UK housing rents
Slowing rent rises will be welcome news for households grappling with underemployment and weak wage growth Reuters

The pace of growth in UK rents has slowed to below half inflation.

According to a monthly index compiled by LSL Property Services, which owns the Your Move chain of letting agents, annual rent rises averaged at just 0.6% in April. That is against consumer price index (CPI) inflation of 1.6% during the month.

The average rent now stands at £741 per month, a £5 increase over the year.

It will be a welcome easing of the pressure on household finances as wage growth remains weak and underemployment rife across the labour market.

"Private renting is not in any form of crisis," said David Newnes, director of LSL-owned estate agents Reeds Rains and Your Move.

"Not only are rents rising more slowly than inflation, but the cost of private renting is also rising in line with household incomes.

"Even before the economic weather changed so recently, the last few years have seen rent rises dwarfed by inflation most of the time."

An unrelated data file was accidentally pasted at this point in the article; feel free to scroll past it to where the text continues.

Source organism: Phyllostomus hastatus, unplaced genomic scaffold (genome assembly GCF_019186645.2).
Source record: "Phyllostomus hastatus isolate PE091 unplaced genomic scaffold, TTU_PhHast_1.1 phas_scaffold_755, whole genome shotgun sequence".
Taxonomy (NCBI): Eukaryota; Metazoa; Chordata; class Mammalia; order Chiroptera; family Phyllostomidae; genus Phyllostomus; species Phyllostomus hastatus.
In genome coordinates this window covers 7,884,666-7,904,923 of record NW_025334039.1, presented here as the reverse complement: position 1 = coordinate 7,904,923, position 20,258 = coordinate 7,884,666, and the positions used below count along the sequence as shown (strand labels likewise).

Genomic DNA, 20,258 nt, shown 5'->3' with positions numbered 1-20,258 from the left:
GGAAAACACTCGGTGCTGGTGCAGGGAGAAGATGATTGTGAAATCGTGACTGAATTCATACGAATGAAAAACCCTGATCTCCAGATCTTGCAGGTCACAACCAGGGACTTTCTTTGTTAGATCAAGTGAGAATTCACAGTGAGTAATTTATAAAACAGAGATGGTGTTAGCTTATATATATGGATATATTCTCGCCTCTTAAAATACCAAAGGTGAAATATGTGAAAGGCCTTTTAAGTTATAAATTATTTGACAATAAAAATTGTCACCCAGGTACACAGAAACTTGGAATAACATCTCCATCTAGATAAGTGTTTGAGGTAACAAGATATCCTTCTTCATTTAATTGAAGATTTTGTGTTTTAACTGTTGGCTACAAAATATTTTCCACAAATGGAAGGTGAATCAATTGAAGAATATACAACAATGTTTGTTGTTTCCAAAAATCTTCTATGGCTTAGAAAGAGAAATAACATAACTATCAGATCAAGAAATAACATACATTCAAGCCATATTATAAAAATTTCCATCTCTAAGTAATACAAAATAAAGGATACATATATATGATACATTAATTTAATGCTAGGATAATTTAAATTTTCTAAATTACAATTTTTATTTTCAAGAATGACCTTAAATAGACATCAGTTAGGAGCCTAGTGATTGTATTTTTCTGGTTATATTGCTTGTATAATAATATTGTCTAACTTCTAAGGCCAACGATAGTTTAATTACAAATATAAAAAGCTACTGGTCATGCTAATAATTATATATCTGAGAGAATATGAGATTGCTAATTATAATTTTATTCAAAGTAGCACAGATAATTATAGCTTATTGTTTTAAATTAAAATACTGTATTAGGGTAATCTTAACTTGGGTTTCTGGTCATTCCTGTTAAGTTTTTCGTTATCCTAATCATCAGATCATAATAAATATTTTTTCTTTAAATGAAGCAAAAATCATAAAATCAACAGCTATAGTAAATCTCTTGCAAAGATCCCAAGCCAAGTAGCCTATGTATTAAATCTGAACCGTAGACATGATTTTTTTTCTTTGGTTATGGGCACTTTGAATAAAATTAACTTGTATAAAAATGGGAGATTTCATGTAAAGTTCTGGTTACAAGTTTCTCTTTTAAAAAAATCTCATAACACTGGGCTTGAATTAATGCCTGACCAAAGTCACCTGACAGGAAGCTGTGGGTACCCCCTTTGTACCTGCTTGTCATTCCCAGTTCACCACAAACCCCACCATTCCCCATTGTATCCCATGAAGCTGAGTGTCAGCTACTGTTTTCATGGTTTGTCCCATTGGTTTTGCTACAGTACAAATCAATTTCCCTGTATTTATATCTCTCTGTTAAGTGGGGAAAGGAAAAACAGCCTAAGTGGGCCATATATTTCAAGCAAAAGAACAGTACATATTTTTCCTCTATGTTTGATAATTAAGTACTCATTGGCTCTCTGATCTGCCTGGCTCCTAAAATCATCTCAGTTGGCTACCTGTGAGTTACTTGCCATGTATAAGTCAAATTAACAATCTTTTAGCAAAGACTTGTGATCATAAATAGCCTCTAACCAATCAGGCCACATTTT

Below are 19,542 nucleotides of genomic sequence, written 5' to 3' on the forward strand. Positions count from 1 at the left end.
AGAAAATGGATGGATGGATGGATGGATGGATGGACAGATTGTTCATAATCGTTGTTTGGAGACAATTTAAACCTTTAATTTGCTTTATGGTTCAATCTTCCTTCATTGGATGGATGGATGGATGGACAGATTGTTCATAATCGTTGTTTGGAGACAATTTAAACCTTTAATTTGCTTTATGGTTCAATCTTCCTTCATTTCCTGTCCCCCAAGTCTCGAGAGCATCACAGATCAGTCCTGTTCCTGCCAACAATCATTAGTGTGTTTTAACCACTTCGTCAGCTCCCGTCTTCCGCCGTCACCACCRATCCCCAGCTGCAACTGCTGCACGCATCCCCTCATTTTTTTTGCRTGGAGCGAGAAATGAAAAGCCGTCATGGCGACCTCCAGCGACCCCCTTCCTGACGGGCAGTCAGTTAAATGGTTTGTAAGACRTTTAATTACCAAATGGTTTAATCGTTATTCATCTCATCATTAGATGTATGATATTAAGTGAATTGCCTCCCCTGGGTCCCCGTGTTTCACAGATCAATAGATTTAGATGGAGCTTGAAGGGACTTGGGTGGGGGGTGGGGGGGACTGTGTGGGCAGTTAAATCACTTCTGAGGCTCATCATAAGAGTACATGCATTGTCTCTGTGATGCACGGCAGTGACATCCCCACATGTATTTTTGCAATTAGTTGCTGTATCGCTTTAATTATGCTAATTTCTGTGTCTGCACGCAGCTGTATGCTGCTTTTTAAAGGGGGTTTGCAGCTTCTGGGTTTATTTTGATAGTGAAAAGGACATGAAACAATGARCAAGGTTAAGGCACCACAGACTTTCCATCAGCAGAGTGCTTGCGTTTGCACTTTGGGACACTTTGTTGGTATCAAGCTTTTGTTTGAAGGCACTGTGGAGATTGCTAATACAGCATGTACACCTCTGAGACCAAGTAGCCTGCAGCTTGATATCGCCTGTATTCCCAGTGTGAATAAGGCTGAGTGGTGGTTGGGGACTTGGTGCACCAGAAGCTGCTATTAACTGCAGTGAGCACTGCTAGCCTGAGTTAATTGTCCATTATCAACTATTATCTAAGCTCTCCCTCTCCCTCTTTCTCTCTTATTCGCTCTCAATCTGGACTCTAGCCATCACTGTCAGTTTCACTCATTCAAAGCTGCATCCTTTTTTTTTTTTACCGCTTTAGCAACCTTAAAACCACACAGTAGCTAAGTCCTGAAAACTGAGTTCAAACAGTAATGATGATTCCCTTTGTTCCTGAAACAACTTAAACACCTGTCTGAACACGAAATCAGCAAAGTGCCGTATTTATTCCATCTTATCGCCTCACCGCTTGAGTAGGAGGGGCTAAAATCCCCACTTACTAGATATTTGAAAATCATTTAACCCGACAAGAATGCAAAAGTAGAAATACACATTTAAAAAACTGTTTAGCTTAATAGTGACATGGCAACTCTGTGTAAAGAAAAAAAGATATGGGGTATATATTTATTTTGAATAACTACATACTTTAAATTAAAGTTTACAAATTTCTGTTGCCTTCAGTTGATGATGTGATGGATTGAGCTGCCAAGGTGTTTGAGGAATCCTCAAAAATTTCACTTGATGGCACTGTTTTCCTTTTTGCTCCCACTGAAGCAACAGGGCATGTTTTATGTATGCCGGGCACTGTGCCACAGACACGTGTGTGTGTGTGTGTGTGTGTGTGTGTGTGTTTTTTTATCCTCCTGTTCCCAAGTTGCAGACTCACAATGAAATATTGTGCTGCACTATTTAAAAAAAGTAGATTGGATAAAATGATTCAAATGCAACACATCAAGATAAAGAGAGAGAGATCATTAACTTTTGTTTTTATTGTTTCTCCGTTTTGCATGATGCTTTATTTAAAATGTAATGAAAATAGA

Labour leader Ed Miliband said if his party is elected in 2015 he will introduce stricter controls on the private rental market, such as making it harder to evict tenants, scrapping fees, and bringing in three-year tenancy agreements.

But Newnes claimed that Miliband's proposals could end up forcing rents higher. He cited Scotland where tenant fees were abolished, but rents rose by 4% over six months – ten times the rate of England and Wales over the same period.

"It should be remembered how not all landlords are 'fat-cat investors'," he said.

"Many only have one property used as their pension. Others are 'accidental landlords' and rely on the rent to pay their mortgage. If tenants drop out at the last moment, this could mean hardship. Missed mortgage payments would lead to possible repossession.

"New landlords would be wary of entering the market or extending portfolios. Many would exit – and again that would be bad for tenants."